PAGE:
Measuring and applying information security governance within general medical practice
Date of Award
Doctor of Philosophy
School of Science
Associate Professor Trish Williams
Australia is in the process of adopting a national approach towards the secure electronic exchange of health information. The health information contributions of general practices as the primary point of patient medical care, will be critical to the success of an interoperable national healthcare system. Sharing information creates vulnerabilities by increasing exposure to information security threats. Consequently, improvement in information security practice within general practice may positively contribute towards improved patient care by providing access to timely and accurate information. There is renewed focus within general practice on information security, inter alia the introduction of: the Royal Australian College of General Practitioners (RACGP, 2014) Computer and Information Security Standards (CISS, 2013); privacy law reform in 2014; an evolving national electronic heath record system; litigation relating to information breaches; and continuing Australian public support for mandatory data breach notification legislation.
The implementation of reliable information security procedures within general practices will be critical to secure the exchange of confidential patient information. Protecting patient health information requires appropriate security measures in regards to technologies, policies, and procedures as well as ensuring that staff are well trained and aware of these security activities. Adherence to industry standard security activities will enable general practices to take responsibility for their information security thereby minimising the threat of lost or stolen information. To meet the rising number of information security threats, general practices need to adopt a framework of accountability and control to address and demonstrate effective information security management and governance. The governance component of information security remains insufficiently addressed within Australian general practice at present.
This thesis demonstrates an application of international standards at a strategic level, and proposes a functional process improvement framework against which general practices can assess and implement effective information security governance. This interpretation and operationalisation of international governance of information security standard ISO/IEC 27014:2013 (ISO, 2013), had not previously been undertaken. Further, application of information security governance within the Australian general practice environment had not previously been undertaken, and formed the basis for establishing a positive information security culture.
A qualitative action research methodology was utilised for the collection of national data. Further, iterative action research cycles were applied to develop the practical information security governance framework for use within general practice. Following a review of the literature, a preliminary framework was developed to include industry best practice standards and information security compliance criteria applicable to general practice. This initial governance framework extends the industry security standards developed by the RACGP CISS (2013), ISACA’s COBIT 5 (2012), NEHTA’s NESAF (2012) governance framework and Williams’ TIGS-CMM model (2007c). Information security experts validated the information security governance framework during focus groups and interview data collections, which included representatives from key Australian healthcare organisations.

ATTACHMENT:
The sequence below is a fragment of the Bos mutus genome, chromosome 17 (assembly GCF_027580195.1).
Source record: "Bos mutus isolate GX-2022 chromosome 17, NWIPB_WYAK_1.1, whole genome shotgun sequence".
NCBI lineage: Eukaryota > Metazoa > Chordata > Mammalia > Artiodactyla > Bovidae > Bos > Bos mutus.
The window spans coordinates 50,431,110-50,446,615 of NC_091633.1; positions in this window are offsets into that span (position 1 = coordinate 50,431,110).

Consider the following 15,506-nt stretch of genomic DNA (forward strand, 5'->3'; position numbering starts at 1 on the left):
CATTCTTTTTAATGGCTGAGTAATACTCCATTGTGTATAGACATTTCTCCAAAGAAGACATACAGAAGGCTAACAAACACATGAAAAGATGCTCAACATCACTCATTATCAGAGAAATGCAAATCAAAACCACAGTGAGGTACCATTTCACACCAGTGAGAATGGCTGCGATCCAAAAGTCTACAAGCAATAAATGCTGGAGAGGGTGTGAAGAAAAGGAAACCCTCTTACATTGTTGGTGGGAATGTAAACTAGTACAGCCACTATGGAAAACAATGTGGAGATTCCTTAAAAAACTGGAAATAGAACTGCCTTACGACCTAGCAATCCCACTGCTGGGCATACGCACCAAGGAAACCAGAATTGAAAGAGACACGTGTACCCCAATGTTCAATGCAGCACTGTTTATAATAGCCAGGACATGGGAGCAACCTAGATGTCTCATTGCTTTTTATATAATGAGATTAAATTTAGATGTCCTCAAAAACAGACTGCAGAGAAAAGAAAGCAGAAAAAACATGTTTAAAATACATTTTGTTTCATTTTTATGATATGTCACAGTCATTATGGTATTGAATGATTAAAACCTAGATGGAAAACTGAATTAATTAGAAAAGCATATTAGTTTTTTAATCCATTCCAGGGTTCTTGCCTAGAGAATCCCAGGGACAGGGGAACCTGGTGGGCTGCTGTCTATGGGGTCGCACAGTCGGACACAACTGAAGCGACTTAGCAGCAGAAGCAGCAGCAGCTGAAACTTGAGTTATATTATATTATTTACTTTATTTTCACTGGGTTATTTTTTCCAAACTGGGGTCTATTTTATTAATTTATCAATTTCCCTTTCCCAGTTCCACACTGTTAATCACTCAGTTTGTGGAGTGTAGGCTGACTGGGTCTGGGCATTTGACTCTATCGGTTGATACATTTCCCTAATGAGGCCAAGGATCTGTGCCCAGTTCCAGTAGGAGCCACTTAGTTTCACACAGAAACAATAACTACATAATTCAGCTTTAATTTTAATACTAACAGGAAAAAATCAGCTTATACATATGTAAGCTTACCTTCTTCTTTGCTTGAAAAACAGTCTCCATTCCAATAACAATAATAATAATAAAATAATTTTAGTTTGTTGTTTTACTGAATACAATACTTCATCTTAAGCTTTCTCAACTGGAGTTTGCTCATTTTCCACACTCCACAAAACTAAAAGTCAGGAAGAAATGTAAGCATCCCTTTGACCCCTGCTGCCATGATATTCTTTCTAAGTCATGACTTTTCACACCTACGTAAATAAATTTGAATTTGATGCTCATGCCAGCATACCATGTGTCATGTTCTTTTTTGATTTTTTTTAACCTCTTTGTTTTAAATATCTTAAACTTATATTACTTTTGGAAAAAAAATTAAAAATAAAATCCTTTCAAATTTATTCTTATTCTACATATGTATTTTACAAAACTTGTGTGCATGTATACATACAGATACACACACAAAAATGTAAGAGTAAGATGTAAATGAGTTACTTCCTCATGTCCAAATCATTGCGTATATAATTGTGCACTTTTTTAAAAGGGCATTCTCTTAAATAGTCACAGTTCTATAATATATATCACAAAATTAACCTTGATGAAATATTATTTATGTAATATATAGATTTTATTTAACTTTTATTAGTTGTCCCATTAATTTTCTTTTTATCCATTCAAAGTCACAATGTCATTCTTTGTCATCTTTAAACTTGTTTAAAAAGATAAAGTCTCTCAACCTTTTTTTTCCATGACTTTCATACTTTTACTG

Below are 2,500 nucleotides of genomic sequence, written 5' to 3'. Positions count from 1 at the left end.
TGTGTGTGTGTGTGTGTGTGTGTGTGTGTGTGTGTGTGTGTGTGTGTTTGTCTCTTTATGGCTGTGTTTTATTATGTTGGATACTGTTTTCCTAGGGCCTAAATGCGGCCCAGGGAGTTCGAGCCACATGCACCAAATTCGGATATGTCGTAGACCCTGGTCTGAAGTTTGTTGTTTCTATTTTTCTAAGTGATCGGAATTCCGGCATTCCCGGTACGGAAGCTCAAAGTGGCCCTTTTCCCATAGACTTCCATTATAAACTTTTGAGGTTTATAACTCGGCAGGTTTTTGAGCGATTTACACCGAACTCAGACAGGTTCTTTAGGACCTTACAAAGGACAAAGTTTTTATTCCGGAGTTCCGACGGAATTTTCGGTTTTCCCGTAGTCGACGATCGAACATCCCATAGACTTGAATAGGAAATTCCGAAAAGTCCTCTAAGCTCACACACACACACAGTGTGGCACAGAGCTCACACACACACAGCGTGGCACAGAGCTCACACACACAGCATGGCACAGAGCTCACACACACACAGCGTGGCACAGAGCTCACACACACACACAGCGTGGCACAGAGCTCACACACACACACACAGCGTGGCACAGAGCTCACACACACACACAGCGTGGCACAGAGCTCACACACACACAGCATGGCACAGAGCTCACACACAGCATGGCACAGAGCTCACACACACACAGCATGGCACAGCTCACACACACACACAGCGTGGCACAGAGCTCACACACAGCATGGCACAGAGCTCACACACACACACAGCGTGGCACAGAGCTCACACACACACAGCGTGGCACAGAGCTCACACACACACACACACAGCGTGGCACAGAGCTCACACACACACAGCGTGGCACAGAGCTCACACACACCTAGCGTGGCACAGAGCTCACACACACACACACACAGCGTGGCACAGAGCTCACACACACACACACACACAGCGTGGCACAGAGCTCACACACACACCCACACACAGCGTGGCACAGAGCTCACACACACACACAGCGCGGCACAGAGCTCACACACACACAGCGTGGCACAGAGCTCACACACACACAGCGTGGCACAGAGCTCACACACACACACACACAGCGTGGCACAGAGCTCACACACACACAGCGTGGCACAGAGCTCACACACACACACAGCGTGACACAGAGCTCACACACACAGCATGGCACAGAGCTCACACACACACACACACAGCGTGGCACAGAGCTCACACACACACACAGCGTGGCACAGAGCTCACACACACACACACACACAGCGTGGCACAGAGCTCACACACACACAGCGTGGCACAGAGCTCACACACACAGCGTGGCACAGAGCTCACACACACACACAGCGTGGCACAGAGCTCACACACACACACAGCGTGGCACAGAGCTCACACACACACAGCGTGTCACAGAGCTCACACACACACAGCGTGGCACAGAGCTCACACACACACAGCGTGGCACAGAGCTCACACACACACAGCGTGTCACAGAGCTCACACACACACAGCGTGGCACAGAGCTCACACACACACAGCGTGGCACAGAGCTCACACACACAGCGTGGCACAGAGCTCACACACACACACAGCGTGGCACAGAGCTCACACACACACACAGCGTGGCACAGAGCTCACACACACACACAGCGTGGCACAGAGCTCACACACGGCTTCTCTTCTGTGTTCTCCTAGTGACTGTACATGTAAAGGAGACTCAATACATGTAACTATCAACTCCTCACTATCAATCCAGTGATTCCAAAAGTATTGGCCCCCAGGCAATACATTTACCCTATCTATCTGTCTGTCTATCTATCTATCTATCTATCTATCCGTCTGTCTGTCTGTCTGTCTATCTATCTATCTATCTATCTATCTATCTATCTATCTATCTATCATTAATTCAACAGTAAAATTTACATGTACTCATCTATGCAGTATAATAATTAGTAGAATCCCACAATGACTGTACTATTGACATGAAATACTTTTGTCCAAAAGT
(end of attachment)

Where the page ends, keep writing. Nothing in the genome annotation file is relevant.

Following development, the governance framework was applied and tested within general practices during iterative cycles of interviews. General practice participants conducted a self-assessment against the framework, responded to semi-structured interview questions, and policy documentation was analysed. The governance framework was revised following these iterations and cycles of action research. The objective of this research method was to achieve a ‘theoretical saturation’ of the theory whereby the patterns in the general practice interviews indicated when no new information was being yielded (Mason 2010). A final cycle of a general practice interview was conducted to verify the appropriateness of the information security governance framework within Australian general practice.
The contribution of this research was both theoretical and practical. A holistic governance framework and process was synthesised and formulated, which aimed to assist general practices to meet their legal and industry related compliance security responsibilities, by securing information assets in an escalating threat environment. The governance approach was designed to be achievable and sustainable for general practices over time, whilst encouraging incremental improvement in security performance. To address the people aspect of security, the governance process incorporated a risk-based structure for the review of security breaches and performance measures, to assist in making the necessary governance decisions by amending policies and processes, and accessing the required training. This strategic approach extends international and industry best practice of information security governance for use in Australian general practice, with the aim of improving the protection of confidential health information
LCSH Subject Headings
Medical records -- Data processing.
Health services administration -- Data processing.
Medical records -- Access control.
Medical informatics -- Security measures.
Information technology -- Security measures.
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Mahncke, R. J. (2016). Measuring and applying information security governance within general medical practice. Retrieved from http://ro.ecu.edu.au/theses/1797